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25th Feb 2024

EU responds to Italy drownings with more support for Libya

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The European Commission wants to further shore up the Libyan coast guard and launch anti-smuggling partnerships with Tunisia and Egypt.

The proposals were outlined in a letter sent earlier this week by European Commission president Ursula von der Leyen, and seen by EUobserver, to Italy's prime minister Giorgia Meloni.

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The letter came in response to Meloni, who had queried the European Commission over the recent drowning deaths of some 70 people, including small children, off the Calabrian coast.

"First, we must coordinate our actions with key patterns to prevent irregular departures and save lives at sea," said von der Leyen, in her letter.

This includes priority funding with Tunisia and Egypt, as well as "further support to Libya's maritime border management and search-and-rescue capacities," she said.

The boat which sank off the Italian coast late last month departed from Turkey and in an area not patrolled by NGO search-and-rescue boats.

Those NGO boats are currently under intense pressure from Rome's far-right government under Meloni's leadership. Geo Barents, a rescue boat operated by Doctor's without Borders, was recently detained and fined up to €10,000 by Italian authorities.

Von der Leyen's emphasis on North Africa, however, is part of a larger effort to stem irregular migration.

The European Commission had in February, along with Italian authorities, already handed over new patrol boats to the Libyan Coast Guard and announced some €800m for North Africa up until 2024.

But those intercepted at sea by the Libyans, including in search-and-rescue zones controlled by the Maltese , are returned to a country where they are often locked up in inhumane conditions.

The Libyans intercepted and returned almost 31,000 people last year, up from around 12,000 in 2020.

Over 330 have died or gone missing in the attempt across all Mediterranean routes, so far this year, according to the International Organization for Migration (IOM), a UN body.

Meanwhile, the Egypt and Tunisia police plans will be part of a new north African multi-country program against smuggling in the region, she said.

Von der Leyen also mentioned €500m to help resettle some 50,000 people up until 2025, noting the need to create humanitarian corridors.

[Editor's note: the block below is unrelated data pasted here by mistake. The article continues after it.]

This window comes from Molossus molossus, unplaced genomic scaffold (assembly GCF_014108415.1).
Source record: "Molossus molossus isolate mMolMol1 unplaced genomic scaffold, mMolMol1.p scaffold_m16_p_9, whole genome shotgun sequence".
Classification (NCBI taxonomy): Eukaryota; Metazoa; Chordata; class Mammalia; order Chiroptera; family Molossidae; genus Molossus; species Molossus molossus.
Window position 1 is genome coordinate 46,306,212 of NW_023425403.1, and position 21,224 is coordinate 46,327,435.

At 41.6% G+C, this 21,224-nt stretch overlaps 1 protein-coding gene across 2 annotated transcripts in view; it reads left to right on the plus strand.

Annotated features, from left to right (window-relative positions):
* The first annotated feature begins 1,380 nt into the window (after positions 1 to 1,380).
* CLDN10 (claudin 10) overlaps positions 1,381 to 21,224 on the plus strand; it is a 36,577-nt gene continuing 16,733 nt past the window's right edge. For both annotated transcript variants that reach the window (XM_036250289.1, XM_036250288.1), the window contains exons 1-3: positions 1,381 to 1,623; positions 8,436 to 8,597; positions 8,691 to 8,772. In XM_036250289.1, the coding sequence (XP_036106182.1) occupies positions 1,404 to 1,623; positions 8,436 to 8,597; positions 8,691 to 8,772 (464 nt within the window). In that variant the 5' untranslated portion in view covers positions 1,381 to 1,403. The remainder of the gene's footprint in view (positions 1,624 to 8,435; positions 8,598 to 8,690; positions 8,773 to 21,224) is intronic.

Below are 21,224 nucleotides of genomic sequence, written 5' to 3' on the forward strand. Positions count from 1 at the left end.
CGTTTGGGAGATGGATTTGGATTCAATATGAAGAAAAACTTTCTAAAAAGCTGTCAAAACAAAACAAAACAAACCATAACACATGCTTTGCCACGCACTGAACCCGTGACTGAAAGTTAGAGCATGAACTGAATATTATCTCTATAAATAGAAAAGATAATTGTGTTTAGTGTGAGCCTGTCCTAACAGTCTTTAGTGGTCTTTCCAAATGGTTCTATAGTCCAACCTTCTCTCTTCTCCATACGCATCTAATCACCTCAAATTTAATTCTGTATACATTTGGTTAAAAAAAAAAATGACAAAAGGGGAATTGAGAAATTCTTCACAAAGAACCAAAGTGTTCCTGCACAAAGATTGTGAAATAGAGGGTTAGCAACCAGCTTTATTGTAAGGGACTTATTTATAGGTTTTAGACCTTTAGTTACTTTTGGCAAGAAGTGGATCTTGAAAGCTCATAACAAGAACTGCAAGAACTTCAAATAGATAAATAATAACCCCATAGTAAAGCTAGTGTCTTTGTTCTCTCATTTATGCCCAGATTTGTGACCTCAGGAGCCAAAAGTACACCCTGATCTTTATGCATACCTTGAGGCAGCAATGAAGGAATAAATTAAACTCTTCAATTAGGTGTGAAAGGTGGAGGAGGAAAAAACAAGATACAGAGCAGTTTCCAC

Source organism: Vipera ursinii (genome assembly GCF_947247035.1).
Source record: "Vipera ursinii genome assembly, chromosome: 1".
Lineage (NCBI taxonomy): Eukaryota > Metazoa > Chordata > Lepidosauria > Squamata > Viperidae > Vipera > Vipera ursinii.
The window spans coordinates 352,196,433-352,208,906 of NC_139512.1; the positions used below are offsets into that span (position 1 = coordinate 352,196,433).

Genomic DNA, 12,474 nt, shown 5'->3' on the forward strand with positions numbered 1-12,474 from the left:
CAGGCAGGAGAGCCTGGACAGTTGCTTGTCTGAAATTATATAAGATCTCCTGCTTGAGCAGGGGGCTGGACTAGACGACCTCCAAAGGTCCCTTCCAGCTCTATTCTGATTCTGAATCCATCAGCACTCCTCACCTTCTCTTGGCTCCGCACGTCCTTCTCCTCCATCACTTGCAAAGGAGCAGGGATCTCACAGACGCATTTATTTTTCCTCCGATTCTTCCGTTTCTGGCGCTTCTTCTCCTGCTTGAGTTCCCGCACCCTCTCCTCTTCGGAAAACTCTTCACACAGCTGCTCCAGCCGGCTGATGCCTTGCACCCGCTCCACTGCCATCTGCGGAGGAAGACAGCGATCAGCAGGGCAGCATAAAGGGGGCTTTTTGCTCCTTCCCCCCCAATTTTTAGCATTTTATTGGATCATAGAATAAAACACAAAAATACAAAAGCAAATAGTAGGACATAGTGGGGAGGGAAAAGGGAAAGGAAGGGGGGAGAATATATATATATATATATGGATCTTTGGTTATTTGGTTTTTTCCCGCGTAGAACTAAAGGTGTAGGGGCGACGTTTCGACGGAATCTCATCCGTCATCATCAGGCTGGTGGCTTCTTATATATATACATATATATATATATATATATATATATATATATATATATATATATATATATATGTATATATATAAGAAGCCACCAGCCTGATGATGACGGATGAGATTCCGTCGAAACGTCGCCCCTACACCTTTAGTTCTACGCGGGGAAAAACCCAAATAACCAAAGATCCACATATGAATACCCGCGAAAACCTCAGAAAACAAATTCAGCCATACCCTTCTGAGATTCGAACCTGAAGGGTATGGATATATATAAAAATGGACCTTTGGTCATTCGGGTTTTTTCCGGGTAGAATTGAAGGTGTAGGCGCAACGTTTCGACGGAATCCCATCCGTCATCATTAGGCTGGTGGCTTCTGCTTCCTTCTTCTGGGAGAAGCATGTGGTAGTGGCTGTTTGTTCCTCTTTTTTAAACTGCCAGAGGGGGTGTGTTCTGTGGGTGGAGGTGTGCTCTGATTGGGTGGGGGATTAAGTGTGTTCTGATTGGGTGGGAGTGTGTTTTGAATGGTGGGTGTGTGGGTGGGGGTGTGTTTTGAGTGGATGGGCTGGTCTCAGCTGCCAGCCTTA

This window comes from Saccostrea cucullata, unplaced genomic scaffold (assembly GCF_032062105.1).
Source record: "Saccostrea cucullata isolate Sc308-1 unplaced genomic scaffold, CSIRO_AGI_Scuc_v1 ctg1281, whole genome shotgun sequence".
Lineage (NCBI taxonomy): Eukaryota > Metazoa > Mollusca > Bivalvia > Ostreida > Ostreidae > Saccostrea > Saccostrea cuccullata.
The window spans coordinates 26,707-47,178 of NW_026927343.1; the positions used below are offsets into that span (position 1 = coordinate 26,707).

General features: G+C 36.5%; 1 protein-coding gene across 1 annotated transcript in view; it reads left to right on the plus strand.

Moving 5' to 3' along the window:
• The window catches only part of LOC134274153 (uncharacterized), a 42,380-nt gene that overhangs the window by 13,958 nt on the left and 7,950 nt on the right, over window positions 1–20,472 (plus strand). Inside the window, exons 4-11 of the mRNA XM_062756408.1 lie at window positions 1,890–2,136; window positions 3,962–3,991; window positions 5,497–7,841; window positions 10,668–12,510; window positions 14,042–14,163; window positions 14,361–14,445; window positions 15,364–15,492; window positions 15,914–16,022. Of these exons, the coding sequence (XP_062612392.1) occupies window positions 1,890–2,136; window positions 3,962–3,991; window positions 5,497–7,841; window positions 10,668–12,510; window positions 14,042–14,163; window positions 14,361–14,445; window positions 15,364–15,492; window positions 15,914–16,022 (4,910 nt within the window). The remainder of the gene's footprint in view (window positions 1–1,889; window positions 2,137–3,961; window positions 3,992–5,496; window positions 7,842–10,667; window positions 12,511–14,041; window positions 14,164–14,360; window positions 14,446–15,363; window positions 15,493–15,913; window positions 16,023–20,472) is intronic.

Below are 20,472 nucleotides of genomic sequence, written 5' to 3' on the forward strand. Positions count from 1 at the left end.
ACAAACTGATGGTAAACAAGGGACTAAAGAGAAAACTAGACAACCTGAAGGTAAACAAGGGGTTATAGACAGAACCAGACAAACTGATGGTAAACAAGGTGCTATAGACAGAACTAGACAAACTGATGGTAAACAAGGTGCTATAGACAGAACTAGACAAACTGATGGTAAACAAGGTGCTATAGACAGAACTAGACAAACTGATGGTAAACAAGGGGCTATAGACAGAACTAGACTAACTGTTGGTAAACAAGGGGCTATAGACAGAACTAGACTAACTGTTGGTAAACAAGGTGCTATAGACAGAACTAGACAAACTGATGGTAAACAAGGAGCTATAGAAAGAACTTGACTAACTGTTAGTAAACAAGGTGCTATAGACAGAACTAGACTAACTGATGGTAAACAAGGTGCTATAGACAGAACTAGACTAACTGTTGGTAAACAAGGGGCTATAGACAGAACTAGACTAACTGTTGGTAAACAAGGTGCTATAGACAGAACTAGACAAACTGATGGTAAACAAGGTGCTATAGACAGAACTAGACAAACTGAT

A first meeting had also taken place on how to best coordinate and cooperate on search and rescues among national authorities, she said.

Interior ministers in Brussels

The letter comes ahead of a crunch meeting in Brussels on Thursday (9 March) of interior ministers, where migration will be a key point of talks.

Although no decisions are expected, the discussions will likely feed into an European summit later this month.

Ministers on Thursday are set to discuss visa policy and how to best use it as leverage to get origin countries to take back their rejected nationals.

But internal aspects are also on the table.

Since December, the Dutch, along with other EU states, have been unable to return migrants to Italy under the so-called Dublin rules.

"The reason, as far as we understand right now, is that the Italians have a lack of reception capacities," an EU diplomat told reporters on Wednesday.

The Swedish EU presidency is also hoping to get some in-house agreements on the outstanding overhaul of the EU's asylum and migration policy.

Key to that reform is the regulation on asylum and migration management.

The rule is a core component of the overhaul first proposed by the European Commission in September 2020 and is set to replace the broken Dublin system currently in place.

A second EU diplomat said the Council, representing member states, is on track to get an internal agreement on the regulation.

But talks on politically sensitive issues, when it comes defining so-called mandatory solidarity, won't likely start until the next EU presidency, under Spain, in July.

"We need to have the legal framework in place first. I mean, there is there are a lot of opinions on this issue," said the EU diplomat.

That in-house agreement is needed before negotiations can start with the European Parliament amid a wider plan to get all the outstanding asylum files sorted before next year's European elections.

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